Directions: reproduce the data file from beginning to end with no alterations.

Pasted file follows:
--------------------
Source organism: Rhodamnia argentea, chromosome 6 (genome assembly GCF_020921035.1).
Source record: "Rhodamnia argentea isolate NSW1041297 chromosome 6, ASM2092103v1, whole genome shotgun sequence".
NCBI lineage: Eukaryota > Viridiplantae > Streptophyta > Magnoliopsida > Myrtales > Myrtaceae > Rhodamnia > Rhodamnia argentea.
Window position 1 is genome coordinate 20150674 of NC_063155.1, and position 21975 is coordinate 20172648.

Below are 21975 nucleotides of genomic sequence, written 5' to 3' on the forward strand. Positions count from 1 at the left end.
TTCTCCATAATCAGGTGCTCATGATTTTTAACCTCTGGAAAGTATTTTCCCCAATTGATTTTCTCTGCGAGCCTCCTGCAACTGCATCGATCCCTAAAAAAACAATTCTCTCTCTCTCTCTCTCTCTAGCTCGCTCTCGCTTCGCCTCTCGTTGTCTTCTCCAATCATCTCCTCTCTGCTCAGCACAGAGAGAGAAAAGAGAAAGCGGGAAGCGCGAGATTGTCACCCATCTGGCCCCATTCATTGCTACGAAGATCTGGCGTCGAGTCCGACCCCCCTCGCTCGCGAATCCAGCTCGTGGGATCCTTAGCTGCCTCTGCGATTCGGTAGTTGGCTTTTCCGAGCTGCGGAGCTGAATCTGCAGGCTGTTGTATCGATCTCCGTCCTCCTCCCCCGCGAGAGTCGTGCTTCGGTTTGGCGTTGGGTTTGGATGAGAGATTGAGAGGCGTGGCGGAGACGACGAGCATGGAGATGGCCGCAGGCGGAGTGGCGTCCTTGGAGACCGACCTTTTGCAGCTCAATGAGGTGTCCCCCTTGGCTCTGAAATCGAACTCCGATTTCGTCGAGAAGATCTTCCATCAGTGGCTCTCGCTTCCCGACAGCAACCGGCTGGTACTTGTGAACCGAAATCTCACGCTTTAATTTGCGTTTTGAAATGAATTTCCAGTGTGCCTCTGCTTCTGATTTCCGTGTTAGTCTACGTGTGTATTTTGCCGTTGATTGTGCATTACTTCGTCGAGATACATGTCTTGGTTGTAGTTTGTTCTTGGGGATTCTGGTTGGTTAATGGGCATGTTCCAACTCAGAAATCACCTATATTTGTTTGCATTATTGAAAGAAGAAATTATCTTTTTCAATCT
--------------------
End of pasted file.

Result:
Source organism: Rhodamnia argentea, chromosome 6 (genome assembly GCF_020921035.1).
Source record: "Rhodamnia argentea isolate NSW1041297 chromosome 6, ASM2092103v1, whole genome shotgun sequence".
NCBI lineage: Eukaryota > Viridiplantae > Streptophyta > Magnoliopsida > Myrtales > Myrtaceae > Rhodamnia > Rhodamnia argentea.
Window position 1 is genome coordinate 20150674 of NC_063155.1, and position 21975 is coordinate 20172648.

Below are 21975 nucleotides of genomic sequence, written 5' to 3' on the forward strand. Positions count from 1 at the left end.
TTCTCCATAATCAGGTGCTCATGATTTTTAACCTCTGGAAAGTATTTTCCCCAATTGATTTTCTCTGCGAGCCTCCTGCAACTGCATCGATCCCTAAAAAAACAATTCTCTCTCTCTCTCTCTCTCTAGCTCGCTCTCGCTTCGCCTCTCGTTGTCTTCTCCAATCATCTCCTCTCTGCTCAGCACAGAGAGAGAAAAGAGAAAGCGGGAAGCGCGAGATTGTCACCCATCTGGCCCCATTCATTGCTACGAAGATCTGGCGTCGAGTCCGACCCCCCTCGCTCGCGAATCCAGCTCGTGGGATCCTTAGCTGCCTCTGCGATTCGGTAGTTGGCTTTTCCGAGCTGCGGAGCTGAATCTGCAGGCTGTTGTATCGATCTCCGTCCTCCTCCCCCGCGAGAGTCGTGCTTCGGTTTGGCGTTGGGTTTGGATGAGAGATTGAGAGGCGTGGCGGAGACGACGAGCATGGAGATGGCCGCAGGCGGAGTGGCGTCCTTGGAGACCGACCTTTTGCAGCTCAATGAGGTGTCCCCCTTGGCTCTGAAATCGAACTCCGATTTCGTCGAGAAGATCTTCCATCAGTGGCTCTCGCTTCCCGACAGCAACCGGCTGGTACTTGTGAACCGAAATCTCACGCTTTAATTTGCGTTTTGAAATGAATTTCCAGTGTGCCTCTGCTTCTGATTTCCGTGTTAGTCTACGTGTGTATTTTGCCGTTGATTGTGCATTACTTCGTCGAGATACATGTCTTGGTTGTAGTTTGTTCTTGGGGATTCTGGTTGGTTAATGGGCATGTTCCAACTCAGAAATCACCTATATTTGTTTGCATTATTGAAAGAAGAAATTATCTTTTTCAATCT